A new Pakistan-based political thriller was published by BBC correspondent Owen Bennett-Jones.
Based in Balochistan and London, Target Britain shows both sides of the war on terrorism. Unlike other books that show all militants to be religious fanatics, Target Britain shows how drone strikes can cause havoc in the lives not only of the victims but also their surviving relatives.
As a foreign correspondent for over 20 years and a former BBC Islamabad bureau chief, Owen Bennett-Jones has worked all over Pakistan. Target Britain draws not only on his knowledge of Pakistan but his understanding of the British security establishment.
His previous book, Pakistan: Eye of the Storm, published by Yale University Press and now in its third edition, is read by many foreign diplomats and journalists visiting Pakistan.
Starting with a drone attack on suspected Islamist militants taking refuge in a desert village in Pakistan, Target Britain follows the story of London minicabJaz Khan. The murder of Jaz’s brother, and the mutilation of his body by US soldiers gathering his DNA, sets off a fast-paced contest between Jaz and the West.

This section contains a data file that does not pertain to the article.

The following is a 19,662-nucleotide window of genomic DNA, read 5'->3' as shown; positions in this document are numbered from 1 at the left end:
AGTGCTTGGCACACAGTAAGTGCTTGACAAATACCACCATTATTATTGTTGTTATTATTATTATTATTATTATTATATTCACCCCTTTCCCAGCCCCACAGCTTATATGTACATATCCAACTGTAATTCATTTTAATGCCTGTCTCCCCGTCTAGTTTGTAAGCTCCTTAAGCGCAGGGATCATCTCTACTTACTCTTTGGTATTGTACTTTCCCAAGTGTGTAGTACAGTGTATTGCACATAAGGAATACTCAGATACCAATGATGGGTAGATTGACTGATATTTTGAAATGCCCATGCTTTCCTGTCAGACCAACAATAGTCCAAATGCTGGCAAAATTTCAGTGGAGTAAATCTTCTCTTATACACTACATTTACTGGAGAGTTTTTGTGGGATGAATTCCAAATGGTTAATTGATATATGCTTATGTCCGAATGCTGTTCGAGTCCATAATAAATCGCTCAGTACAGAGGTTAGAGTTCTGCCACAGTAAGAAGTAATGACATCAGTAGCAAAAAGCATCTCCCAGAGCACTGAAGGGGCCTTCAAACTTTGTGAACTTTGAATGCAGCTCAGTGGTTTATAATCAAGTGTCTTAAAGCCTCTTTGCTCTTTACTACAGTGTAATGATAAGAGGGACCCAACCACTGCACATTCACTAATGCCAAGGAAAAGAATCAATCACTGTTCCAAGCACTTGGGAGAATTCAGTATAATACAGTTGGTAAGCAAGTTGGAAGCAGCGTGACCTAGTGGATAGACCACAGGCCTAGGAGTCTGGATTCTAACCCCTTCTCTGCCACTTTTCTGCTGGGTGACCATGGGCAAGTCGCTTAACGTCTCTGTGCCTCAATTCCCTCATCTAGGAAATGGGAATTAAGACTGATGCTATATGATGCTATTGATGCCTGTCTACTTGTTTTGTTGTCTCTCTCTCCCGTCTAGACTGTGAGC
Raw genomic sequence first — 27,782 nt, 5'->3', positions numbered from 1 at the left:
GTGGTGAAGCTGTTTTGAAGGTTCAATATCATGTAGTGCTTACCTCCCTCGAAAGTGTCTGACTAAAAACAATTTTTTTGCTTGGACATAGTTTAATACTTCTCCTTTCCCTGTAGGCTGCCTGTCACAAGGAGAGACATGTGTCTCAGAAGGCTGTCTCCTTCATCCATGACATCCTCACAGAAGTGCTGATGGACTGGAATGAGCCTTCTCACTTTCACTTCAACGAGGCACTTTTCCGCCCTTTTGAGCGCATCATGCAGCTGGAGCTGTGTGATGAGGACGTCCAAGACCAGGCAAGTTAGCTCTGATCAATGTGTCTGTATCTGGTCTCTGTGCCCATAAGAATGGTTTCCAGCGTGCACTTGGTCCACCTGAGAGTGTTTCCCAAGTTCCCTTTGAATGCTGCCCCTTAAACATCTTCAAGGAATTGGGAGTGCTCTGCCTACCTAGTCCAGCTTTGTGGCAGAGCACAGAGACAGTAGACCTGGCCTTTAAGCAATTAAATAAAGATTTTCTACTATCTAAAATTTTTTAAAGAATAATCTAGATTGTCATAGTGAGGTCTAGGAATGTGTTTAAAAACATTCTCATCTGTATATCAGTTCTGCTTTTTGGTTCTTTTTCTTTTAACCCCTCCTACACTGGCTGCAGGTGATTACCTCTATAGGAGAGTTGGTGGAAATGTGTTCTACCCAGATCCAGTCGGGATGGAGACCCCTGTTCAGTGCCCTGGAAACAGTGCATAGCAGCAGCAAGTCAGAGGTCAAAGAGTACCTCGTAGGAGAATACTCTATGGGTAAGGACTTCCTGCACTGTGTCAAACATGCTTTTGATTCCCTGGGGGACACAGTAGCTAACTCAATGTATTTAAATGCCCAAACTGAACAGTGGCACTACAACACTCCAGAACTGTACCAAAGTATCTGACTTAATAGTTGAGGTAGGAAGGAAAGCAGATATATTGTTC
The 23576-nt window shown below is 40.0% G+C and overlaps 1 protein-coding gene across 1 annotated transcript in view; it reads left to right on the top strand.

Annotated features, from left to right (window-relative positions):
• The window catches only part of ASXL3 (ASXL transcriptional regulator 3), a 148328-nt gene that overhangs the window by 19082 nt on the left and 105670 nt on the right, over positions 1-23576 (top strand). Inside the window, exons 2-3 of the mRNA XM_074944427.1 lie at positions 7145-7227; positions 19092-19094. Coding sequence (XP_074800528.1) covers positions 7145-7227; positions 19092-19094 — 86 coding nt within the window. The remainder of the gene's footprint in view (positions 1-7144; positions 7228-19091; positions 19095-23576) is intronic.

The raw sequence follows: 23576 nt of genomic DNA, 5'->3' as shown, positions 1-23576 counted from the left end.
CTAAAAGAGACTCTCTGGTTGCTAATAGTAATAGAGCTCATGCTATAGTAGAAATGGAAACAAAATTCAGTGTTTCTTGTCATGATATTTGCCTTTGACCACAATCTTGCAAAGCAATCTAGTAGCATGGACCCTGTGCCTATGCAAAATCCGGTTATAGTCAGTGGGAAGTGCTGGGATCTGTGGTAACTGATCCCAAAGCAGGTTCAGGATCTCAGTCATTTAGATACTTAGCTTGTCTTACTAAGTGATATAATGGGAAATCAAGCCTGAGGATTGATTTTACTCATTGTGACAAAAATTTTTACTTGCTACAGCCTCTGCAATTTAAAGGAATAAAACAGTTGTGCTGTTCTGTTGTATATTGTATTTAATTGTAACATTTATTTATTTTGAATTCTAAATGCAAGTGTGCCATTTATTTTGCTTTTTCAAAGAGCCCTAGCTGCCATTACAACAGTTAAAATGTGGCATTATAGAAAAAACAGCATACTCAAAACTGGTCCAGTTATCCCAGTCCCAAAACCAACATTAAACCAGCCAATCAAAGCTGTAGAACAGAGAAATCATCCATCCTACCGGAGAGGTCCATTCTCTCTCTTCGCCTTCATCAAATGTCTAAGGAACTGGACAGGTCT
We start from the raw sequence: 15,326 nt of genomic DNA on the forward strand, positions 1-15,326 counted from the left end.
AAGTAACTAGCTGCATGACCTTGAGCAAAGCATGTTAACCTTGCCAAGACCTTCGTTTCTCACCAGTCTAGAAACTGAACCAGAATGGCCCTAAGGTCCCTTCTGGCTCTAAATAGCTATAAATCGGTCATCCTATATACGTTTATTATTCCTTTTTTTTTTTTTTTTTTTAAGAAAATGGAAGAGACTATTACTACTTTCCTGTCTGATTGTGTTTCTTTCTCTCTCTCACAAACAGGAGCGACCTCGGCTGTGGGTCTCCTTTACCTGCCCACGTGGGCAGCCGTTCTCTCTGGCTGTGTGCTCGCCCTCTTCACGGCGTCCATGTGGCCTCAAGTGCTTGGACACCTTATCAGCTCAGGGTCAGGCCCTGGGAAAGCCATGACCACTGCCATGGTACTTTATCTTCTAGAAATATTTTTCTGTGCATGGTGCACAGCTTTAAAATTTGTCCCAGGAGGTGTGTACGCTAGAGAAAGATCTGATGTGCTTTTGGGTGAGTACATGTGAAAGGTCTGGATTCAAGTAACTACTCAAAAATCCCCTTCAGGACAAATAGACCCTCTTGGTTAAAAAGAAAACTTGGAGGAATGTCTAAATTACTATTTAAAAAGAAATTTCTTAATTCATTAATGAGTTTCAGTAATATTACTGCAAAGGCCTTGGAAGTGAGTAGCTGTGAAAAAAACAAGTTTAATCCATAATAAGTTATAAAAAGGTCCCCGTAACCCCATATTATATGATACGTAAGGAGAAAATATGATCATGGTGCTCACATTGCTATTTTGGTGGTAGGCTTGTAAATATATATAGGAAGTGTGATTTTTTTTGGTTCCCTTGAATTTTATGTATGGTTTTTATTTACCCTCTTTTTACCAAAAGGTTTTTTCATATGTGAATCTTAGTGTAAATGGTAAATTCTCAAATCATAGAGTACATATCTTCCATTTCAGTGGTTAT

Determined to avenge his brother’s death, Jaz sets out to cause as much fear and destruction as he can. By using simple, but devastatingly effective, evasion methods to get around technologies such as CCTV and automatic number plate recognition, Jaz Khan outwits the British security services.
Owen Bennett-Jones has reported for the BBC from over 60 countries and has interviewed presidents, active members of Al Qaeda and many others in between.
Educated at the London School of Economics and St Antony’s College, OxfordUniversity, Owen Bennett-Jones contributed to Lonely Planet’s Pakistan and the Karakoram Highway and has also written for the Financial Times, the Guardian, the New Republic and the London Review of Books.